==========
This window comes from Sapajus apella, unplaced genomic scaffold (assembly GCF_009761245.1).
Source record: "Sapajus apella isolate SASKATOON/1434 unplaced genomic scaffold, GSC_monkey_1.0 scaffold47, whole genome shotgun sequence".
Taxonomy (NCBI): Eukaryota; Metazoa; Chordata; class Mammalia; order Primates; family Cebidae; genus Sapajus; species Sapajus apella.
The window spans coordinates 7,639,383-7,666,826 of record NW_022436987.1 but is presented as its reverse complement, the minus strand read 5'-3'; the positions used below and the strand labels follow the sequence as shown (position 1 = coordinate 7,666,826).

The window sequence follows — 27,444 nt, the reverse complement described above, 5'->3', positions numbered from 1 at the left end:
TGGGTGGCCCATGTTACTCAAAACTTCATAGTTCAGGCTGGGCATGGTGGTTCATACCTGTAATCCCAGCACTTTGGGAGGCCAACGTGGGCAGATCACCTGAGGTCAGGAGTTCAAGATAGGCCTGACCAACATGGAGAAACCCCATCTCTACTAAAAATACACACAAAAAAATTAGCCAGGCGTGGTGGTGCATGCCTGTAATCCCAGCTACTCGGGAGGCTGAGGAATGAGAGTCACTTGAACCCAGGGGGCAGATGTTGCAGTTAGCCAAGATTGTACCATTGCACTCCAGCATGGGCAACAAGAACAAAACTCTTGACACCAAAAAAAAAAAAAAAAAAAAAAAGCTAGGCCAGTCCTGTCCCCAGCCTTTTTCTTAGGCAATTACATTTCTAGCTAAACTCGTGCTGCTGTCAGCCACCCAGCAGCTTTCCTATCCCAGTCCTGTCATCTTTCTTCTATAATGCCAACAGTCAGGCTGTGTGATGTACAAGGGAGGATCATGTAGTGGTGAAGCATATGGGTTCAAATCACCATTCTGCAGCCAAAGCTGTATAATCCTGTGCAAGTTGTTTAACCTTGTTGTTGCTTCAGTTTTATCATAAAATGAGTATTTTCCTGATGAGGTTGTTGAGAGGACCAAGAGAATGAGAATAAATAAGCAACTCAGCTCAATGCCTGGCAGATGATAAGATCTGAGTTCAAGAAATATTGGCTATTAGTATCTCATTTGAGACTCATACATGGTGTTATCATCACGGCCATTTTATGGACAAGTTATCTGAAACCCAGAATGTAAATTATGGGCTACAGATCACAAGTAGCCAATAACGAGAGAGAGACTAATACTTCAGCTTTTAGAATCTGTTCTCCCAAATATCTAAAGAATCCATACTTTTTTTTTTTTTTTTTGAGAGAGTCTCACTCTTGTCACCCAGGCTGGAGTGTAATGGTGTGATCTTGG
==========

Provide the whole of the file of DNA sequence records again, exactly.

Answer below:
This window comes from Sapajus apella, unplaced genomic scaffold (assembly GCF_009761245.1).
Source record: "Sapajus apella isolate SASKATOON/1434 unplaced genomic scaffold, GSC_monkey_1.0 scaffold47, whole genome shotgun sequence".
Taxonomy (NCBI): Eukaryota; Metazoa; Chordata; class Mammalia; order Primates; family Cebidae; genus Sapajus; species Sapajus apella.
The window spans coordinates 7,639,383-7,666,826 of record NW_022436987.1 but is presented as its reverse complement, the minus strand read 5'-3'; the positions used below and the strand labels follow the sequence as shown (position 1 = coordinate 7,666,826).

The window sequence follows — 27,444 nt, the reverse complement described above, 5'->3', positions numbered from 1 at the left end:
TGGGTGGCCCATGTTACTCAAAACTTCATAGTTCAGGCTGGGCATGGTGGTTCATACCTGTAATCCCAGCACTTTGGGAGGCCAACGTGGGCAGATCACCTGAGGTCAGGAGTTCAAGATAGGCCTGACCAACATGGAGAAACCCCATCTCTACTAAAAATACACACAAAAAAATTAGCCAGGCGTGGTGGTGCATGCCTGTAATCCCAGCTACTCGGGAGGCTGAGGAATGAGAGTCACTTGAACCCAGGGGGCAGATGTTGCAGTTAGCCAAGATTGTACCATTGCACTCCAGCATGGGCAACAAGAACAAAACTCTTGACACCAAAAAAAAAAAAAAAAAAAAAAAGCTAGGCCAGTCCTGTCCCCAGCCTTTTTCTTAGGCAATTACATTTCTAGCTAAACTCGTGCTGCTGTCAGCCACCCAGCAGCTTTCCTATCCCAGTCCTGTCATCTTTCTTCTATAATGCCAACAGTCAGGCTGTGTGATGTACAAGGGAGGATCATGTAGTGGTGAAGCATATGGGTTCAAATCACCATTCTGCAGCCAAAGCTGTATAATCCTGTGCAAGTTGTTTAACCTTGTTGTTGCTTCAGTTTTATCATAAAATGAGTATTTTCCTGATGAGGTTGTTGAGAGGACCAAGAGAATGAGAATAAATAAGCAACTCAGCTCAATGCCTGGCAGATGATAAGATCTGAGTTCAAGAAATATTGGCTATTAGTATCTCATTTGAGACTCATACATGGTGTTATCATCACGGCCATTTTATGGACAAGTTATCTGAAACCCAGAATGTAAATTATGGGCTACAGATCACAAGTAGCCAATAACGAGAGAGAGACTAATACTTCAGCTTTTAGAATCTGTTCTCCCAAATATCTAAAGAATCCATACTTTTTTTTTTTTTTTTTGAGAGAGTCTCACTCTTGTCACCCAGGCTGGAGTGTAATGGTGTGATCTTGG